Regular viewers may not feel the pressure to keep up in the same way that the “professionals” do, but I have to imagine they feel a little panicky when they suddenly realize there’s another show to add to their “must-watch” lists. Yes, there is a certain pleasure and sense of discovery that comes with surprises, not to mention the smug feeling one gets after bingeing a season that other people didn’t know had even arrived yet. This is why surprise album releases and pop-up stores and movies like The Cloverfield Paradox successfully generate so much buzz, at least temporarily: The market is so oversaturated with things to consume that being the first to know about a surprise album, movie, or TV show feels like an accomplishment.

In terms of getting media attention, the surprise approach can work well in certain circumstances. Take the two most recent examples: Sacha Baron Cohen’s new show and Hulu’s pickup of UnREAL. For practical reasons, keeping Who Is America? on the down low made sense. The less people knew about it in advance, the easier it was for Cohen to go out and perform his acts of undercover comedy. But once the Kinder-Guardian cat was out of the bag, the fact that both Cohen and Showtime had kept the whole thing hidden enhanced the sense of curiosity about the project. Whether it was good or bad, the hush-hush-ness around it made it feel like a must-see.

Unlike Who Is America?, UnREAL is not a new show and doesn’t represent a cable TV comeback for a comedy star. It is a pitch-black drama about the sleazy realities of reality TV, a once-buzzy show that lost its shine during seasons two and three. If it had debuted on Lifetime later this year, fans and critics would have paid attention to it, but probably not a whole lot. Releasing its final season like a surprise Childish Gambino single is a way to add fanfare to a series that could have very easily died a quiet death. The sudden arrival give it a little juice, at least for loyal viewers.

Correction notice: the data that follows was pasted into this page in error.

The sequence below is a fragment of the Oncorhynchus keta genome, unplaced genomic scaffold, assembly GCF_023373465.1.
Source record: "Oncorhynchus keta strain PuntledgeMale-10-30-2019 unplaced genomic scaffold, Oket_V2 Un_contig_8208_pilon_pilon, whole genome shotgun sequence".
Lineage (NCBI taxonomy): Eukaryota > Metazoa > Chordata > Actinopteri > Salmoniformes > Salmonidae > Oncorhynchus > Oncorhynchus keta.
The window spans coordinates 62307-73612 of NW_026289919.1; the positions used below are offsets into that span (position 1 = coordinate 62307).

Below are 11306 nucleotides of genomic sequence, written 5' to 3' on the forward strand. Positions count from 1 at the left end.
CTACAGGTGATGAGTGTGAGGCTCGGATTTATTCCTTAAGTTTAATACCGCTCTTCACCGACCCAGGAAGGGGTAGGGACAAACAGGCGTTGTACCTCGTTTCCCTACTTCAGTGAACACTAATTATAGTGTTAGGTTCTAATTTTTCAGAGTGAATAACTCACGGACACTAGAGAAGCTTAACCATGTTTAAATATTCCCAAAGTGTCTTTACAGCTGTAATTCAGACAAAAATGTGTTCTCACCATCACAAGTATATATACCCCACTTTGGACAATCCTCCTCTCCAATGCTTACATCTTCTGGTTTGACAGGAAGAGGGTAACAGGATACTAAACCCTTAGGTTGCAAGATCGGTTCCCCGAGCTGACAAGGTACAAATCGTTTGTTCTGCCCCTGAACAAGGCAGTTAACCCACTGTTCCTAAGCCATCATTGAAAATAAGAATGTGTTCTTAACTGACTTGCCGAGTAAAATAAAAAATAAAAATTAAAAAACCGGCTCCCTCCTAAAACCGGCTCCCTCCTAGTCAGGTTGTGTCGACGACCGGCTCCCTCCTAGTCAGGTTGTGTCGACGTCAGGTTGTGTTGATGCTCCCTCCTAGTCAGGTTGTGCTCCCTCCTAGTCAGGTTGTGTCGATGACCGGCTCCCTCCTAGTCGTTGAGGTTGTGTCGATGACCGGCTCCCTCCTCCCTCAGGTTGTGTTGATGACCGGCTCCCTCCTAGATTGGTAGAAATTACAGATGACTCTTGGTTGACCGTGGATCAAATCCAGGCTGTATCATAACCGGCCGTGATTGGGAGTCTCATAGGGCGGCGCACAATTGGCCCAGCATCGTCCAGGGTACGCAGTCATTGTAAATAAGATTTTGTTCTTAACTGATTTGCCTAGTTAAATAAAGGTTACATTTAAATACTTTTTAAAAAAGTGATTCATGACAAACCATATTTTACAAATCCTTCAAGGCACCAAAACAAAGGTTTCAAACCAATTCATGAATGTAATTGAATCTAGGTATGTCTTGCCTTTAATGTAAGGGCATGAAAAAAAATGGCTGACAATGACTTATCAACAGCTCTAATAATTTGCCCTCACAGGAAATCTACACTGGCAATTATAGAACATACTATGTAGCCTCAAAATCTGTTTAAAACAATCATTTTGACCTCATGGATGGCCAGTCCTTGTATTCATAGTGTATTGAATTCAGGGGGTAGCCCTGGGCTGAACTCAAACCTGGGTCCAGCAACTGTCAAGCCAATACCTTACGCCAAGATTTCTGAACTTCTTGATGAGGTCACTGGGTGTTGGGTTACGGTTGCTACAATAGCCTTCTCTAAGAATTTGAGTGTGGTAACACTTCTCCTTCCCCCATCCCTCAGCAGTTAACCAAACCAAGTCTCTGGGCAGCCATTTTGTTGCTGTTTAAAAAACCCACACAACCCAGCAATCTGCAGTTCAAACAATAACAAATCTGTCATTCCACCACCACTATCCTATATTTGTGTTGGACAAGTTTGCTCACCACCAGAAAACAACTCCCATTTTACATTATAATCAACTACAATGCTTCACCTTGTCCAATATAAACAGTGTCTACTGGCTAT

But surprise won’t work for every show. For Who Is America? and UnREAL, it’s a solid strategy because one has an established name behind it and the other has an established audience. While some totally untested shows have turned into breakout hits by taking an under-the-radar approach — Stranger Things is a great example of that — that is by no means the norm. In May, the same month that brought us Arrested Development season five and 13 Reasons Why season two, Netflix also released Safe, a new drama starring Michael C. Hall that arrived with minimal hype and generated minimal chatter. That’s the downside. People can’t experience the thrill of discovering something that’s so under wraps, it’s practically been buried, which is a fate that befalls far too many series these days.